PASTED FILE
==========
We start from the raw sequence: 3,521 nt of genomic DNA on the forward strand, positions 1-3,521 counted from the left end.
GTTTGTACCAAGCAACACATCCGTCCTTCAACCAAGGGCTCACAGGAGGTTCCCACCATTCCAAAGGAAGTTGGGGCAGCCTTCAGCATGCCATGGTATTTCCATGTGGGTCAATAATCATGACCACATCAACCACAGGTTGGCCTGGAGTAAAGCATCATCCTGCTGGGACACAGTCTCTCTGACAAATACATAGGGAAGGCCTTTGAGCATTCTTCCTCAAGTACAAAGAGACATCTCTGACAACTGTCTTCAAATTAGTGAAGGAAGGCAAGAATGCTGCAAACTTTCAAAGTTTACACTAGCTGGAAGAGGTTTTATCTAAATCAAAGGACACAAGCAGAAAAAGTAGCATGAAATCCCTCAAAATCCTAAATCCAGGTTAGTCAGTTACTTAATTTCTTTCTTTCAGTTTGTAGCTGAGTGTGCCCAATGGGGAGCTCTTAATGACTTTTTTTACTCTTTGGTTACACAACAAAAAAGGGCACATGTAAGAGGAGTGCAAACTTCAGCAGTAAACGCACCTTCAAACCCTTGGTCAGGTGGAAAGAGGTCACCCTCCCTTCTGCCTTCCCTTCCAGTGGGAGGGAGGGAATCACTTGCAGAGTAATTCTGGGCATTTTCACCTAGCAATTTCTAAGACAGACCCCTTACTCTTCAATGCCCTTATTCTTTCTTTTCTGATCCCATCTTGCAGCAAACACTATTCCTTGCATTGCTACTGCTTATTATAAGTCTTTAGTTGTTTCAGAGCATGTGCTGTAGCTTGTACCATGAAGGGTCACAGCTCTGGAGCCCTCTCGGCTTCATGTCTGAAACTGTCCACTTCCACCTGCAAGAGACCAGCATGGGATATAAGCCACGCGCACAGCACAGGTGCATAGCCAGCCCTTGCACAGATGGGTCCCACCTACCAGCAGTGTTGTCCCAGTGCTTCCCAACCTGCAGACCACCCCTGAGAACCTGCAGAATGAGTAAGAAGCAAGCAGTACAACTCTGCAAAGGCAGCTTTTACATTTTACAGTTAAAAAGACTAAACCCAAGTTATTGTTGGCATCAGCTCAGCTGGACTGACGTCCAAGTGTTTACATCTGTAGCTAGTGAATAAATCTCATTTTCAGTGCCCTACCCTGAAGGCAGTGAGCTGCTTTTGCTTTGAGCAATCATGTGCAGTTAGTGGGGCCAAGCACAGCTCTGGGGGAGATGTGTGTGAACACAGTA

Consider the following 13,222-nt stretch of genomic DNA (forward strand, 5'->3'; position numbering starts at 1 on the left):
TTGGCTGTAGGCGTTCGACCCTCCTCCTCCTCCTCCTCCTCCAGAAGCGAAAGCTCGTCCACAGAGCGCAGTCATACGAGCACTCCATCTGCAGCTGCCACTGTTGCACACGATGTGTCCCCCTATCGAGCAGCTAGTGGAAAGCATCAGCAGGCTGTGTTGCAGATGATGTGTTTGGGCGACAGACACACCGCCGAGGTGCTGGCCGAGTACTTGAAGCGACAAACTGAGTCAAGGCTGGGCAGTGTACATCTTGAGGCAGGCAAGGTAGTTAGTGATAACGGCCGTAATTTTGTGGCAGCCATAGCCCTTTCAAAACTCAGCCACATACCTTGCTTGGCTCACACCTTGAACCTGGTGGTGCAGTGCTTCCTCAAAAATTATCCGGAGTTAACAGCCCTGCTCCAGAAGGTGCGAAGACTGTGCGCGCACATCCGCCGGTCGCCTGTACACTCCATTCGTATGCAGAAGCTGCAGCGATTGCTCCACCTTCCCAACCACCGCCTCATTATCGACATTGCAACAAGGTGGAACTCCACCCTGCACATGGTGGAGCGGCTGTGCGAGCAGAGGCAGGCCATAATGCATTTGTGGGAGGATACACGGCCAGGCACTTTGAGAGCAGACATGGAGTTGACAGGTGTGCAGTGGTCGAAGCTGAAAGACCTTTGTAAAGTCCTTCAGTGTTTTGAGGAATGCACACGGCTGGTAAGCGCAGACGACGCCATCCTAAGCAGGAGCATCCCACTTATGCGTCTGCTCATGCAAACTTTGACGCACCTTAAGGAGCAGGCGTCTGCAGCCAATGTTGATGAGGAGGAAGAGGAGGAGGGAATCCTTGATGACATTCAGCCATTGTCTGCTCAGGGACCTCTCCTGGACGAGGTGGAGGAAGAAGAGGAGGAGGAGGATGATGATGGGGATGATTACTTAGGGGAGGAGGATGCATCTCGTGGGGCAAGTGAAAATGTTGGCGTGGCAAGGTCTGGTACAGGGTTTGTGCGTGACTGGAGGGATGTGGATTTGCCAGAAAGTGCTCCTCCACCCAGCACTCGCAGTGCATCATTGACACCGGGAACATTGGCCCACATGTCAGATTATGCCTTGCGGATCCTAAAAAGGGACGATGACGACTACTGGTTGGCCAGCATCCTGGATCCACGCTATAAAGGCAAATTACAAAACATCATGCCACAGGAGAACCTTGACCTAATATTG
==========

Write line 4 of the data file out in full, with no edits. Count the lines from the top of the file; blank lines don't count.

TTGGCTGTAGGCGTTCGACCCTCCTCCTCCTCCTCCTCCTCCAGAAGCGAAAGCTCGTCCACAGAGCGCAGTCATACGAGCACTCCATCTGCAGCTGCCACTGTTGCACACGATGTGTCCCCCTATCGAGCAGCTAGTGGAAAGCATCAGCAGGCTGTGTTGCAGATGATGTGTTTGGGCGACAGACACACCGCCGAGGTGCTGGCCGAGTACTTGAAGCGACAAACTGAGTCAAGGCTGGGCAGTGTACATCTTGAGGCAGGCAAGGTAGTTAGTGATAACGGCCGTAATTTTGTGGCAGCCATAGCCCTTTCAAAACTCAGCCACATACCTTGCTTGGCTCACACCTTGAACCTGGTGGTGCAGTGCTTCCTCAAAAATTATCCGGAGTTAACAGCCCTGCTCCAGAAGGTGCGAAGACTGTGCGCGCACATCCGCCGGTCGCCTGTACACTCCATTCGTATGCAGAAGCTGCAGCGATTGCTCCACCTTCCCAACCACCGCCTCATTATCGACATTGCAACAAGGTGGAACTCCACCCTGCACATGGTGGAGCGGCTGTGCGAGCAGAGGCAGGCCATAATGCATTTGTGGGAGGATACACGGCCAGGCACTTTGAGAGCAGACATGGAGTTGACAGGTGTGCAGTGGTCGAAGCTGAAAGACCTTTGTAAAGTCCTTCAGTGTTTTGAGGAATGCACACGGCTGGTAAGCGCAGACGACGCCATCCTAAGCAGGAGCATCCCACTTATGCGTCTGCTCATGCAAACTTTGACGCACCTTAAGGAGCAGGCGTCTGCAGCCAATGTTGATGAGGAGGAAGAGGAGGAGGGAATCCTTGATGACATTCAGCCATTGTCTGCTCAGGGACCTCTCCTGGACGAGGTGGAGGAAGAAGAGGAGGAGGAGGATGATGATGGGGATGATTACTTAGGGGAGGAGGATGCATCTCGTGGGGCAAGTGAAAATGTTGGCGTGGCAAGGTCTGGTACAGGGTTTGTGCGTGACTGGAGGGATGTGGATTTGCCAGAAAGTGCTCCTCCACCCAGCACTCGCAGTGCATCATTGACACCGGGAACATTGGCCCACATGTCAGATTATGCCTTGCGGATCCTAAAAAGGGACGATGACGACTACTGGTTGGCCAGCATCCTGGATCCACGCTATAAAGGCAAATTACAAAACATCATGCCACAGGAGAACCTTGACCTAATATTG